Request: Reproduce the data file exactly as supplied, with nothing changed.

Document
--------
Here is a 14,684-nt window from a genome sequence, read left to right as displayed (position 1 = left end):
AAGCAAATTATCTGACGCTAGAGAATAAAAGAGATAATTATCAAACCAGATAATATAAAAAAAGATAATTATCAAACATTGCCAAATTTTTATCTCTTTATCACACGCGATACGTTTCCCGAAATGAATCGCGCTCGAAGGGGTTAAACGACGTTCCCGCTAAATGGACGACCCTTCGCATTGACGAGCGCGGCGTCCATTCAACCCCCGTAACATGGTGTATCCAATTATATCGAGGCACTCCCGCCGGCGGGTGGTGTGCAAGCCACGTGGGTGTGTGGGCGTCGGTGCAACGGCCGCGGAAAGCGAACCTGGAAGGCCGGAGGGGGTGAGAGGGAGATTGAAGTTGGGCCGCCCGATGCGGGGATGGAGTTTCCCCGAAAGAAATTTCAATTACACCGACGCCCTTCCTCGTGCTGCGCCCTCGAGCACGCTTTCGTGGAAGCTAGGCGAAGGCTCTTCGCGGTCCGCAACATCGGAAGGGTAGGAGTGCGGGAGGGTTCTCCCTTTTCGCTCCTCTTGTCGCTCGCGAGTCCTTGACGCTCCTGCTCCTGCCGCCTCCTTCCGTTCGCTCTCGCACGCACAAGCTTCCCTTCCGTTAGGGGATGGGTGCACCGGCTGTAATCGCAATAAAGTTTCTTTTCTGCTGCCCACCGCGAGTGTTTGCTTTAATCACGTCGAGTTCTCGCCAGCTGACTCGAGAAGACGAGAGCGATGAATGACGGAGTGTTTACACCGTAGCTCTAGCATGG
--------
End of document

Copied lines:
Here is a 14,684-nt window from a genome sequence, read left to right as displayed (position 1 = left end):
AAGCAAATTATCTGACGCTAGAGAATAAAAGAGATAATTATCAAACCAGATAATATAAAAAAAGATAATTATCAAACATTGCCAAATTTTTATCTCTTTATCACACGCGATACGTTTCCCGAAATGAATCGCGCTCGAAGGGGTTAAACGACGTTCCCGCTAAATGGACGACCCTTCGCATTGACGAGCGCGGCGTCCATTCAACCCCCGTAACATGGTGTATCCAATTATATCGAGGCACTCCCGCCGGCGGGTGGTGTGCAAGCCACGTGGGTGTGTGGGCGTCGGTGCAACGGCCGCGGAAAGCGAACCTGGAAGGCCGGAGGGGGTGAGAGGGAGATTGAAGTTGGGCCGCCCGATGCGGGGATGGAGTTTCCCCGAAAGAAATTTCAATTACACCGACGCCCTTCCTCGTGCTGCGCCCTCGAGCACGCTTTCGTGGAAGCTAGGCGAAGGCTCTTCGCGGTCCGCAACATCGGAAGGGTAGGAGTGCGGGAGGGTTCTCCCTTTTCGCTCCTCTTGTCGCTCGCGAGTCCTTGACGCTCCTGCTCCTGCCGCCTCCTTCCGTTCGCTCTCGCACGCACAAGCTTCCCTTCCGTTAGGGGATGGGTGCACCGGCTGTAATCGCAATAAAGTTTCTTTTCTGCTGCCCACCGCGAGTGTTTGCTTTAATCACGTCGAGTTCTCGCCAGCTGACTCGAGAAGACGAGAGCGATGAATGACGGAGTGTTTACACCGTAGCTCTAGCATGG